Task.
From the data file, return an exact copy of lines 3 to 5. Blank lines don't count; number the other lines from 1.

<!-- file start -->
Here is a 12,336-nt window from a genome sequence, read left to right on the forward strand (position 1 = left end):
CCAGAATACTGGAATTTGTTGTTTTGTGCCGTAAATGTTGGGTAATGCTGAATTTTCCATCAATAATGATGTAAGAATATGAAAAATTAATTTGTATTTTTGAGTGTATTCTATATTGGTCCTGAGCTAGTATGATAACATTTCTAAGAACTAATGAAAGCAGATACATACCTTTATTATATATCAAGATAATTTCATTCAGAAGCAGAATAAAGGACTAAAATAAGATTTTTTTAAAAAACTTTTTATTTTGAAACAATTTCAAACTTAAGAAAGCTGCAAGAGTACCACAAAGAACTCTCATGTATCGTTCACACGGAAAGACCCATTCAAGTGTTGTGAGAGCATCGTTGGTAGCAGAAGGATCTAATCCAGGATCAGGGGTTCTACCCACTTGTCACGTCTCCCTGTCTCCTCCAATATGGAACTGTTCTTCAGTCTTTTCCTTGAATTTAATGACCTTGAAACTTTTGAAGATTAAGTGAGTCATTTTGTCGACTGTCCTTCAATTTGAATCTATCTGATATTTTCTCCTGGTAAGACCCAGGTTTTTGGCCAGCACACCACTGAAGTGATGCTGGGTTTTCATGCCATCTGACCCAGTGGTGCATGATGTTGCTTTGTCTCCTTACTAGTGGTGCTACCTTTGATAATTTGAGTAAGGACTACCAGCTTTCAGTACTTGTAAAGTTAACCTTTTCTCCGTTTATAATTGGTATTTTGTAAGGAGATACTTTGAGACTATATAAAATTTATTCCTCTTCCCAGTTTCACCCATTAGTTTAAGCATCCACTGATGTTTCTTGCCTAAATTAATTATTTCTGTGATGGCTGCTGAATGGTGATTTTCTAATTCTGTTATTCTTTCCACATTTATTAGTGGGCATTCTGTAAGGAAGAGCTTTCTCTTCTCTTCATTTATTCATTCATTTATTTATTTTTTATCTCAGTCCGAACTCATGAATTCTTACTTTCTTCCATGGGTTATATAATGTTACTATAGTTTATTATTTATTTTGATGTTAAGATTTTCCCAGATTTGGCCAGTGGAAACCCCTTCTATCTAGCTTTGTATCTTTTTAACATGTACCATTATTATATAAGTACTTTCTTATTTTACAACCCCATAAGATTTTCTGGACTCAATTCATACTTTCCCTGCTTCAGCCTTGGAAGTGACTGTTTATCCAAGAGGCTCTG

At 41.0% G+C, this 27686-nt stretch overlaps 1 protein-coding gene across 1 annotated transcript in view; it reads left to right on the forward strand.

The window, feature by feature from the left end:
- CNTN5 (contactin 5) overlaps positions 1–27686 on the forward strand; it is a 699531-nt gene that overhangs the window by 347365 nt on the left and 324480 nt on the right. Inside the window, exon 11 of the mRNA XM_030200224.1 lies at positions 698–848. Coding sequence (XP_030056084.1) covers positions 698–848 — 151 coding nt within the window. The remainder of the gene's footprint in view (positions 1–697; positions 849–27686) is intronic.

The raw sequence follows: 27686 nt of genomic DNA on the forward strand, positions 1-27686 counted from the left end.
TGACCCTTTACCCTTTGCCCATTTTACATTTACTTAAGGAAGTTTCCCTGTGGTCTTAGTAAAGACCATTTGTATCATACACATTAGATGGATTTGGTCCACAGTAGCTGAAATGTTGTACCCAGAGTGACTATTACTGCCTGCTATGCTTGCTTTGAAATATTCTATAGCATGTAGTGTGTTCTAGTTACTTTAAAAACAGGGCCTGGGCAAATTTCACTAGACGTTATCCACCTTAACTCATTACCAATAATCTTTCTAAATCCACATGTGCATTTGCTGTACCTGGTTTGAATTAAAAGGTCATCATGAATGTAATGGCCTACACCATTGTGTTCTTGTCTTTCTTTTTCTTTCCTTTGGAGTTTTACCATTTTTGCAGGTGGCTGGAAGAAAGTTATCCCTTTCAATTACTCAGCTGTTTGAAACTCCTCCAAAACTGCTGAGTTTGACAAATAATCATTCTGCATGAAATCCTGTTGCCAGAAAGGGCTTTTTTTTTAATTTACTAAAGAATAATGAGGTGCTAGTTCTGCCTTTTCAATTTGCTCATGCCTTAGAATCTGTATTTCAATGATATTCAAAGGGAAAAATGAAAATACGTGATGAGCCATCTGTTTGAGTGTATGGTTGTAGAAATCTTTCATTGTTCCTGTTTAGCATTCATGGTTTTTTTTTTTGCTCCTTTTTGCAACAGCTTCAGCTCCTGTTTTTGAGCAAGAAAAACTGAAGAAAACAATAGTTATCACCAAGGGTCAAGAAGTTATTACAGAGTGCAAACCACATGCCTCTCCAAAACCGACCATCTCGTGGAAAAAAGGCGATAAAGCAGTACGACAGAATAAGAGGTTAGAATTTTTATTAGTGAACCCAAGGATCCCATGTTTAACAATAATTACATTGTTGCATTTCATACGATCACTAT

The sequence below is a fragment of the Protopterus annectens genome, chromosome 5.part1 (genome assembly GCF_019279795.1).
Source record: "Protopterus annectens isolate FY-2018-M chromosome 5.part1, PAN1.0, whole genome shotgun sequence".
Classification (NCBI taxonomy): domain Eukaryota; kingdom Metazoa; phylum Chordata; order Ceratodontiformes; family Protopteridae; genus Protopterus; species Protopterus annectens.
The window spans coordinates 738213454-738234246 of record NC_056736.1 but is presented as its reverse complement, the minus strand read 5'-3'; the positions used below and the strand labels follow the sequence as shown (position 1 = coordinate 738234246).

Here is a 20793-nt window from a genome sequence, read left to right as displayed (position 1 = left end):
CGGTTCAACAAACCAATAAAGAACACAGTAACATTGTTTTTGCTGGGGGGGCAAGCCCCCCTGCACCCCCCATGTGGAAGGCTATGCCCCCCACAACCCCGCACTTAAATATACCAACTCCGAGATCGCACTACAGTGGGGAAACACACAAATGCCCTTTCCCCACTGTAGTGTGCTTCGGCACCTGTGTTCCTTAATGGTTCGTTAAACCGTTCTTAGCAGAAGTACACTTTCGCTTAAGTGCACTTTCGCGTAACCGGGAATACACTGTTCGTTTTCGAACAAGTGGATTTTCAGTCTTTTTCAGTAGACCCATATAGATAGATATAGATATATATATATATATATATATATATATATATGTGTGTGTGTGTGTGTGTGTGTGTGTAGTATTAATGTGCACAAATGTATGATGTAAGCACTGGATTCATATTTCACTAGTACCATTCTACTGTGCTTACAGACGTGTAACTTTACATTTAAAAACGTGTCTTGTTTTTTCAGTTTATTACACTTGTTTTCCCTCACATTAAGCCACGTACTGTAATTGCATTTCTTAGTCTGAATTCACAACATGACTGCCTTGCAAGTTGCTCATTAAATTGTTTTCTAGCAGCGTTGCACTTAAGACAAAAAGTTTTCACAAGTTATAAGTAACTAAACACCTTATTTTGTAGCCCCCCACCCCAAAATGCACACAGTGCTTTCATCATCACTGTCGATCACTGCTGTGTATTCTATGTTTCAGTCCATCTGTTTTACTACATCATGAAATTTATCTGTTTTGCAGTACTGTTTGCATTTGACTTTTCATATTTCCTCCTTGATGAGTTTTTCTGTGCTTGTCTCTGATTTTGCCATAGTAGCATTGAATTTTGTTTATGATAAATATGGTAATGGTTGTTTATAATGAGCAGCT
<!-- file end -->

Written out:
At 41.0% G+C, this 27686-nt stretch overlaps 1 protein-coding gene across 1 annotated transcript in view; it reads left to right on the forward strand.

The window, feature by feature from the left end:
- CNTN5 (contactin 5) overlaps positions 1–27686 on the forward strand; it is a 699531-nt gene that overhangs the window by 347365 nt on the left and 324480 nt on the right. Inside the window, exon 11 of the mRNA XM_030200224.1 lies at positions 698–848. Coding sequence (XP_030056084.1) covers positions 698–848 — 151 coding nt within the window. The remainder of the gene's footprint in view (positions 1–697; positions 849–27686) is intronic.